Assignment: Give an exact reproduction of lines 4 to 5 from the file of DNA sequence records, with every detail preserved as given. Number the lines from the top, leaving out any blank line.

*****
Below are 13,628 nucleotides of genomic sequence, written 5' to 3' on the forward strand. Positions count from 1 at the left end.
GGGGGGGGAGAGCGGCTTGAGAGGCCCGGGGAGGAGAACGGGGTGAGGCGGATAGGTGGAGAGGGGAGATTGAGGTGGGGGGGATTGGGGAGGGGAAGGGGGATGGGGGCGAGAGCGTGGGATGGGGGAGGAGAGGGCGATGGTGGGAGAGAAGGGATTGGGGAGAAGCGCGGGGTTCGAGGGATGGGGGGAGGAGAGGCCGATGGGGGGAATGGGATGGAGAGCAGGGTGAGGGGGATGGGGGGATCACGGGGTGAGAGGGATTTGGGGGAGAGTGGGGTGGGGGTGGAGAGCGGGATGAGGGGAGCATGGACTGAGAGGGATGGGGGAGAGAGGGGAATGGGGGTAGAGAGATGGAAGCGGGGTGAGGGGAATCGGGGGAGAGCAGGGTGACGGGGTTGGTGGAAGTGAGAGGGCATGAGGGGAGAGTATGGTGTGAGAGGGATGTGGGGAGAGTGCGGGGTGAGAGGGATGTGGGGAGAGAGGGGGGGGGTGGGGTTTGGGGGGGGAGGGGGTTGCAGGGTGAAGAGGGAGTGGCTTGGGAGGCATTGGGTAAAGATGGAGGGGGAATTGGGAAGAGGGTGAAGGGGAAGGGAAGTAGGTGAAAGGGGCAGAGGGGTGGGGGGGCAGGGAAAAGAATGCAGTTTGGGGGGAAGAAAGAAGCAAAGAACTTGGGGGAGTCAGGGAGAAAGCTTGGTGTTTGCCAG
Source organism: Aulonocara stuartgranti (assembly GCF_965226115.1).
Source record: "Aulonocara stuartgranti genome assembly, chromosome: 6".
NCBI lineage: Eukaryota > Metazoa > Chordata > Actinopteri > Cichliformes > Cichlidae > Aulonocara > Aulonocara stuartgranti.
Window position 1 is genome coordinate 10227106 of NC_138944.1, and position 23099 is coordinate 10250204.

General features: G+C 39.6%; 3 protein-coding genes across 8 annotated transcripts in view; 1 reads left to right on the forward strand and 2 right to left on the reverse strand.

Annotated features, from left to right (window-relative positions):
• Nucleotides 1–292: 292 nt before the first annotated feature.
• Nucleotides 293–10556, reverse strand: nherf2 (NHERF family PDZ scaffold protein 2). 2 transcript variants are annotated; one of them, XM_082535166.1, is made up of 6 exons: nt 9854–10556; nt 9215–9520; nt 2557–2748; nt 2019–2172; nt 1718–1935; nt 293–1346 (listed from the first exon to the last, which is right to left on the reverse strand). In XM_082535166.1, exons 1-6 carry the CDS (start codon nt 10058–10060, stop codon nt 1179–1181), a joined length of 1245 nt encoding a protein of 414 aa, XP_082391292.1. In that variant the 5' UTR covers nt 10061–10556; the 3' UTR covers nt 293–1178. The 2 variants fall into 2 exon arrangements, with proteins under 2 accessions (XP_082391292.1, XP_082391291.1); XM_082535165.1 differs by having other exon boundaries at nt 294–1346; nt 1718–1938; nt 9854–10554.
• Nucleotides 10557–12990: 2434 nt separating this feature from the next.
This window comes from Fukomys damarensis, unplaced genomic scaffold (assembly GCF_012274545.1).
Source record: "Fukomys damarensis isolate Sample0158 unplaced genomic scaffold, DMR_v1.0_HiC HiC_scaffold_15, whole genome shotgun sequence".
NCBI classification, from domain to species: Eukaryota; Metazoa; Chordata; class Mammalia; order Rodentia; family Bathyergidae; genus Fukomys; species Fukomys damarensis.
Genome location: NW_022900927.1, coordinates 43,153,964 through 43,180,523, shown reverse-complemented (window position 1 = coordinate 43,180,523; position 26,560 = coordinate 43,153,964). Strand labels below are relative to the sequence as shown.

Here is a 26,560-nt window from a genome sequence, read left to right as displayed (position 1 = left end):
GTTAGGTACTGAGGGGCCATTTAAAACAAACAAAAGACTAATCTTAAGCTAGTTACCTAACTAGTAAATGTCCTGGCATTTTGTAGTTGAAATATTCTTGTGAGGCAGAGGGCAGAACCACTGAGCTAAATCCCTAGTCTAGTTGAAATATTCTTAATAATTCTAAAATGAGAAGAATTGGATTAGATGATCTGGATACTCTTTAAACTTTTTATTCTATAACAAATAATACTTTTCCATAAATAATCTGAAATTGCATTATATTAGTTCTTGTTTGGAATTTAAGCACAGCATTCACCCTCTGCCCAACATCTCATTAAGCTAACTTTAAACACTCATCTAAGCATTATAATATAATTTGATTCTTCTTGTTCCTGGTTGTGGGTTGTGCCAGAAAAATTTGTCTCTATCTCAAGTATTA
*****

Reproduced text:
Source record: "Aulonocara stuartgranti genome assembly, chromosome: 6".
NCBI lineage: Eukaryota > Metazoa > Chordata > Actinopteri > Cichliformes > Cichlidae > Aulonocara > Aulonocara stuartgranti.